This leads me to a series of issues.  A) It means going to the doctor, probably an x-ray at a minimum, maybe even further diagnostics.  This means money, and my budget is already stretched beyond what is deemed liveable at the moment.  B) If it is indeed a fracture, even a tiny one, the doctor's recommendation will likely include a significant time off from riding and excessive weight-bearing.  Anyone who rides horses and owns their own farm knows this is next to impossible to obey.  C) Someone is going to have to keep my horse conditioned for the minimum amount of time I actually try to obey the doctor's orders, before I ultimately rebel and throw in the towel, becoming "Naughty Patient."  And D) Dr. Warren, sports medicine physician extraordinaire, is likely to scold me for being involved in my second horseback-related fracture this year.  What he is not aware of is the long-running six year track record I had with NO falls prior to this year's obvious string of FAILS.

So that's where we stand at this point.  I have a giant neoprene wrap strapped around my lower leg in order to give me some sort of extra support.  Tonight I will ice again, elevate, and try not to shoot myself while taking an actual night off from the barn.  This is one remedy I have not tried since the accident, so we shall see if it helps.  I'm guessing no.  Then again, leaping off said injured leg last night to mount my pony bareback probably wasn't the best step towards recovery either.  But who can resist lying on a pony's back while they munch hay?  Not I!!!!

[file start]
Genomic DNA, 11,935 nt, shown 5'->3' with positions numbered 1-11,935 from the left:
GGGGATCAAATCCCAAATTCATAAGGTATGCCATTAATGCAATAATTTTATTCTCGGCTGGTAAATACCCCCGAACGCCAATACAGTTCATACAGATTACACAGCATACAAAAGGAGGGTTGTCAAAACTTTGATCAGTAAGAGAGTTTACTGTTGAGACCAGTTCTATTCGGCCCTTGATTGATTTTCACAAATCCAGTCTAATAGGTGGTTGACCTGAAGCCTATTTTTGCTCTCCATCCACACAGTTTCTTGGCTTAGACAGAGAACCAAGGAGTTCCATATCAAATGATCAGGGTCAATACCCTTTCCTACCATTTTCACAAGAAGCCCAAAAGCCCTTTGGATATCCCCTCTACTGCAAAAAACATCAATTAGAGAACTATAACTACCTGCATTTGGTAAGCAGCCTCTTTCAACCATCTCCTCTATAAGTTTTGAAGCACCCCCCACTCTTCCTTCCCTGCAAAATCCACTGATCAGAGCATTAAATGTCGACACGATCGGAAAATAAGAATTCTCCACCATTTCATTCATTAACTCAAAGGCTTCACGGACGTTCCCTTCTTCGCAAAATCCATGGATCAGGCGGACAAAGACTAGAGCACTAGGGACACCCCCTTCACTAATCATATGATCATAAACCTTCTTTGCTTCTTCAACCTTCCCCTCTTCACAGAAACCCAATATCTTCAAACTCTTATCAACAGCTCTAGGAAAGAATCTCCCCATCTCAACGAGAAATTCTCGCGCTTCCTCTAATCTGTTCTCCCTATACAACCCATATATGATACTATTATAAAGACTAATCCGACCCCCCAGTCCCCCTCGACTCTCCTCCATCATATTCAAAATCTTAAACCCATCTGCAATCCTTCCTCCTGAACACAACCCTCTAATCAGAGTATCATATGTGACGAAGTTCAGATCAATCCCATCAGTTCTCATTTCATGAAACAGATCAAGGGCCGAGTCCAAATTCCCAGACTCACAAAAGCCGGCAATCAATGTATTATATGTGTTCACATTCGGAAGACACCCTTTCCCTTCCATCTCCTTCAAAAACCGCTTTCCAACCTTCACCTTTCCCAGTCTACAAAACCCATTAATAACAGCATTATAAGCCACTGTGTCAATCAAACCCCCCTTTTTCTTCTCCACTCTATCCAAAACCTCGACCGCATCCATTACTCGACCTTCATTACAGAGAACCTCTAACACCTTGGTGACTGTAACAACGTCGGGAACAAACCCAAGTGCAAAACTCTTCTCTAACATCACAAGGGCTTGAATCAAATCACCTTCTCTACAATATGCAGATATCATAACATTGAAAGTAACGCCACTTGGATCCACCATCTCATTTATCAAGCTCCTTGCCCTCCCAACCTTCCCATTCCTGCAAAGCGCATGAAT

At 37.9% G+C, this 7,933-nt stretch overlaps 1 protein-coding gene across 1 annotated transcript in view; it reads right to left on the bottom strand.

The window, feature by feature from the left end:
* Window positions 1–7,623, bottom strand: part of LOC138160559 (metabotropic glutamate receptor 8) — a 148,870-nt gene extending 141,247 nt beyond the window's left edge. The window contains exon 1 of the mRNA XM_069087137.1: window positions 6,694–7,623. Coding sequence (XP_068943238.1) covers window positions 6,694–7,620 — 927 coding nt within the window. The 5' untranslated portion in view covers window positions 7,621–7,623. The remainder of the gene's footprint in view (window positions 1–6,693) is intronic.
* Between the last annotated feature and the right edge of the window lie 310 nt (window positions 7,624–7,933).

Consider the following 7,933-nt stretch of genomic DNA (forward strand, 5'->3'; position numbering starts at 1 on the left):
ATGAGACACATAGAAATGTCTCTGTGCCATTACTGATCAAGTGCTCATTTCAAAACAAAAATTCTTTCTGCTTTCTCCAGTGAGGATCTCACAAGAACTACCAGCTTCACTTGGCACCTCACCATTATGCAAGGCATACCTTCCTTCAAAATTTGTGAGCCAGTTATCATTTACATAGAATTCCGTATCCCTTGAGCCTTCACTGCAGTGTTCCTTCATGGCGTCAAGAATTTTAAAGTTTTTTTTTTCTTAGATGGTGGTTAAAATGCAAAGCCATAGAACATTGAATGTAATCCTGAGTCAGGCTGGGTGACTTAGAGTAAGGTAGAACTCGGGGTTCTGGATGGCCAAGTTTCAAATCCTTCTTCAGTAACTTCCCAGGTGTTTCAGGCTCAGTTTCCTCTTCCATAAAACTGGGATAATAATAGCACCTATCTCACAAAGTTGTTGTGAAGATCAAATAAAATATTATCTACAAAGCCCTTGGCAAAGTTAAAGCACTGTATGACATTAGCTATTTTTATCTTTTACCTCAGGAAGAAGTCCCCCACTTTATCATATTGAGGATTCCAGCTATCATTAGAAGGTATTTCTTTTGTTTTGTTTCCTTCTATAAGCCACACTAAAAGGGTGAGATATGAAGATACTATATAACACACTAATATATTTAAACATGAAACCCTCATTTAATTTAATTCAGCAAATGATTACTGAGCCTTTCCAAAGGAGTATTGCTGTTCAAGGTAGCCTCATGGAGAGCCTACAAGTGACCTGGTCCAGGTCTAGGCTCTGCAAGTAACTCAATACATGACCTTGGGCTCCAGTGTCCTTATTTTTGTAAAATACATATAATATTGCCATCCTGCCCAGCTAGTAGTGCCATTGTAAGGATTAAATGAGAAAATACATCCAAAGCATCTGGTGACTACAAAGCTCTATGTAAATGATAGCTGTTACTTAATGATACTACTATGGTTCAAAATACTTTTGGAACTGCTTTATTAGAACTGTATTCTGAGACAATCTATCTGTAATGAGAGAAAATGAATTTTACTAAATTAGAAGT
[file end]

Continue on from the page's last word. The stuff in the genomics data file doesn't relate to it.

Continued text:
Thursday, November 3, 2011

A Reflection on 250 ccs vs 1 Horsepower...

I was pondering my recent advances in riding on the way to work this week as a way to try to keep my brain from freezing - quite literally, as a matter of fact.  I purchased a pair of riding pants last week - not breeches, as most of the horsey-readers would first thing, but actually motorcycle gear.  So I broke them in this week in the barely 40 degree weather on my 45 minute commute to work, and it got me thinking.

I credit my motorcycle as a huge part of my recent boost in confidence.  I have not been someone who has easily penetrated the "fear" issue in the past.  As a matter of fact, I was a bit of a failure as a diver during my high school swim team days, because I had one really bad dive and never got over the mental block that resulted.  I was on the precipice of doing the same thing in my riding, and even though we took a multitude of approaches, the fear was always creeping around the edges of my overly-neurotic brain.  Until something completely unlikely happened that forever changed the way I approach things.

My husband bought a motorcycle.

I kicked.  I screamed.  I adamantly protested the dangers of riding a bike, and the inherent danger that accompanied such a reckless hobby.  And then I went for a ride around a parking lot on the back.  A few days later, I went for a ride around the block.  Yet a few days after that, I went for a ride across town.  And that was it - I was hooked.  A week after we got his bike, I brought home my very own Kawasaki Ninja 250.